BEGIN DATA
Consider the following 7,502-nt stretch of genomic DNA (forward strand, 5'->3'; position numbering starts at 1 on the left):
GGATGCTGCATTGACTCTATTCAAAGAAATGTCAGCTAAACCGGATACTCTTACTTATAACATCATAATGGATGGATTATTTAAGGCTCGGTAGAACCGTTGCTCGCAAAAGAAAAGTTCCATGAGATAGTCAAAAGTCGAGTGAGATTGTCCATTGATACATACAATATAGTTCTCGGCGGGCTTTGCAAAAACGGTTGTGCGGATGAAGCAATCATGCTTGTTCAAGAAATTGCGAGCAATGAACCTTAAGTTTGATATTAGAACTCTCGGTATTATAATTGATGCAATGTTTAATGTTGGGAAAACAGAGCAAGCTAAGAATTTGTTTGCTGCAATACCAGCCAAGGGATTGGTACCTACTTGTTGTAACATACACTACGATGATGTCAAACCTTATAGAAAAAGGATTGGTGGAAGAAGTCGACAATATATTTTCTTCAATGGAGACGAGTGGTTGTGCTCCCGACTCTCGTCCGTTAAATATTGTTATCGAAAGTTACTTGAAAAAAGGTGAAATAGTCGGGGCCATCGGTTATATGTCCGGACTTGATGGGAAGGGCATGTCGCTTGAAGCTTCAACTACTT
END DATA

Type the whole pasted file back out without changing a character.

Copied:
Consider the following 7,502-nt stretch of genomic DNA (forward strand, 5'->3'; position numbering starts at 1 on the left):
GGATGCTGCATTGACTCTATTCAAAGAAATGTCAGCTAAACCGGATACTCTTACTTATAACATCATAATGGATGGATTATTTAAGGCTCGGTAGAACCGTTGCTCGCAAAAGAAAAGTTCCATGAGATAGTCAAAAGTCGAGTGAGATTGTCCATTGATACATACAATATAGTTCTCGGCGGGCTTTGCAAAAACGGTTGTGCGGATGAAGCAATCATGCTTGTTCAAGAAATTGCGAGCAATGAACCTTAAGTTTGATATTAGAACTCTCGGTATTATAATTGATGCAATGTTTAATGTTGGGAAAACAGAGCAAGCTAAGAATTTGTTTGCTGCAATACCAGCCAAGGGATTGGTACCTACTTGTTGTAACATACACTACGATGATGTCAAACCTTATAGAAAAAGGATTGGTGGAAGAAGTCGACAATATATTTTCTTCAATGGAGACGAGTGGTTGTGCTCCCGACTCTCGTCCGTTAAATATTGTTATCGAAAGTTACTTGAAAAAAGGTGAAATAGTCGGGGCCATCGGTTATATGTCCGGACTTGATGGGAAGGGCATGTCGCTTGAAGCTTCAACTACTT